The seductive power of highly charged rhetoric often serves to create division rather than build consensus. Over time, those who hold particular views on this or that topic tend to become more entrenched; rarely do they become more considered. Online, our affirmation often comes from viewing content selected by dismal algorithms that serve to amplify our views rather than offer competing perspectives. The internet serves as a digital echo chamber. At those points when we would do well to listen and reflect meaningfully upon the lived experiences of others, we see only a distorted version of ourselves reflected back. This unthinking reinforcement of partisan perspectives all too often gives way to self-righteous indignation, sanctimonious pomposity and a depressing reluctance to truly engage with differing world views.
One thing for sure is that young people do not like to be patronised and nor do they like to be on the receiving end of endless lectures. As educators, it is our responsibility to teach children how to think and not what to think.
It is our responsibility to provide a context within which issues related to cultural identity, race and gender can be explored. As a child I learned about apartheid by reading the novels of Alan Paton. The searing prose of ‘Ah, but your Land is Beautiful’ and ‘Cry, the Beloved Country’ influenced my developing moral framework. Similarly, Pamela Jooste’s novel, ‘Dance with a Poor Man’s Daughter’ dealt with life in Cape Town’s District Six, and this helped me understand the gross injustices of apartheid from the perspective of a child. Years later, I would visit South Africa and find myself in Soweto and the Cape Flats during the very height of the AIDS crisis. Having the opportunity to listen to the stories of those who had lost loved ones was so much more powerful than reading about the problem in newspapers.
I am a historian and I have a fascination with human life. At points in my life, my intellectual sensibilities have been stimulated by drawing close to events that seem of monumental contemporary relevance. Living in Ireland in the years immediately following the Good Friday Agreement taught me a lot about human nature and conflict resolution. In a sense, it felt like my friends and I were playing a tiny part in a brave new world that was no longer dependent upon religious division and long-standing prejudices.
For me, the opportunity to travel provided an opportunity to experience life in places that were markedly different to Essex. I think I wanted to understand the richness and diversity of humanity and to understand what makes communities become fractured. I wanted to immerse myself in places where I could really learn.
I found myself in Nepal during a Maoist Uprising. I was in Northern Macedonia for the very tense elections of 2002 and I remember the influence of Albanian separatists in the suburbs of Skopje. I was in Jerusalem the day Yasser Arafat died and in Abu Dhabi when Sheikh Zayed passed away days earlier. In 2005, I witnessed the social and economic impact of life in a failed state when visiting Yemen. In 2007, I was in Beirut and visited the Hezboullah controlled stronghold of Baalbek. I listened to young men reflecting upon their role in the devastating war with Israel. Looking back on this period of my life, there is a clear pattern.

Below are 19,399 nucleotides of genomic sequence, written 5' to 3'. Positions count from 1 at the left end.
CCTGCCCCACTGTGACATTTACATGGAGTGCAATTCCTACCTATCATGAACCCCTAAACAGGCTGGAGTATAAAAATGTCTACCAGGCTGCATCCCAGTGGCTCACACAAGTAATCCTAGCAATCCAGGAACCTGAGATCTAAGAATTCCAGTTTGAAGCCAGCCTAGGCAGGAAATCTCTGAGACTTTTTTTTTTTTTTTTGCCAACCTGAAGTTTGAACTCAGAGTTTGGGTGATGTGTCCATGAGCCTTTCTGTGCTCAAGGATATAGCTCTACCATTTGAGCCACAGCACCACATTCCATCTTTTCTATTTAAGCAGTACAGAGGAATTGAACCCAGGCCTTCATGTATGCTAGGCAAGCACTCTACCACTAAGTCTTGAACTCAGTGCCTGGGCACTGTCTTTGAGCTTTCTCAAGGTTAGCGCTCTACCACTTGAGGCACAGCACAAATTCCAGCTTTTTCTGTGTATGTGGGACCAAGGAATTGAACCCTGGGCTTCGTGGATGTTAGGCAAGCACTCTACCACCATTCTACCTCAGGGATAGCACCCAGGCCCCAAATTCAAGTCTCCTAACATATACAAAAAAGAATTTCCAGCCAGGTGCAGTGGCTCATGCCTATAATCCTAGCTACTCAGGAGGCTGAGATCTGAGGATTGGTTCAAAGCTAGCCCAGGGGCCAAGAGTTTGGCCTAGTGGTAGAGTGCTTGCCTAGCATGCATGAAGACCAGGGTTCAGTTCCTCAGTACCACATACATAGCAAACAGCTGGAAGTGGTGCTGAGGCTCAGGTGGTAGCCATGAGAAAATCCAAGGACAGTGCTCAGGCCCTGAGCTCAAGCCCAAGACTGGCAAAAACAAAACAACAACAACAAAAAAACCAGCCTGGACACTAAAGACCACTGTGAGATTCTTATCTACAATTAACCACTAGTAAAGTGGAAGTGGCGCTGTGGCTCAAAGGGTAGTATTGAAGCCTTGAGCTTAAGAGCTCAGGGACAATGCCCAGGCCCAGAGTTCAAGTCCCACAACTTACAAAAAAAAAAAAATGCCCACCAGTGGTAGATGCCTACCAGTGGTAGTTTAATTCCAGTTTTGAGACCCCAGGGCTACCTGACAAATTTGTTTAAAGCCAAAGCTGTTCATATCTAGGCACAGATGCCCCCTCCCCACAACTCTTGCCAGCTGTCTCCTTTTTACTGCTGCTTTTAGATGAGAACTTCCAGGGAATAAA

I would be worried if one of my daughters told me they intended to experience life in a conflict zone. However, we should be encouraging young people to learn from listening to accounts from those who have experienced lives which are entirely different from our own. Young people do need to know, from a human perspective, what happens when prejudice is not challenged. If we want them to recognise injustice then it must be because they are engaged with such topics from an entirely human perspective.
Realistically, most children are not going to potter around the world stumbling across conflicts and, in any case, gross injustices occur much closer to home and are all too often perpetrated by those with whom we are familiar. Listening to the personal testimony of those who have experienced any form of prejudice is powerful because it is relatable.
For the last fifteen years, I have worked for the Holocaust Educational Trust sporadically. Much of their work has been predicated upon the importance of listening to survivors deliver their testimony.
Personal testimony serves to rehumanise issues that have become politicised by the media. It serves to remind us of the destructive impact of all forms of prejudice or intolerance. It provides an opportunity for compassion which transcends differences of opinions.
If we are to ensure that young people are prepared for the challenges of the world which they are going to inherit then it will not be because we have asked them to pick sides in a weaponized war of words. It will be because they are committed to realising a compassionate vision which is based upon acquired knowledge of the world around them. Schools have a vital role to play in terms of modelling what it means to be an inclusive community within which cultural differences are celebrated and understood.
Next year, all School assemblies at Rossall will have a section entitled ‘Perspectives’. This will consist of a member of our community sharing a little bit of their personal history in the hope that it inspires children to think and engage in narratives which sit beyond their own personal experiences. We need to stimulate children to ask questions – it is not always for us to provide all the answers.
Mr Jeremy Quartermain
Headmaster of Rossall School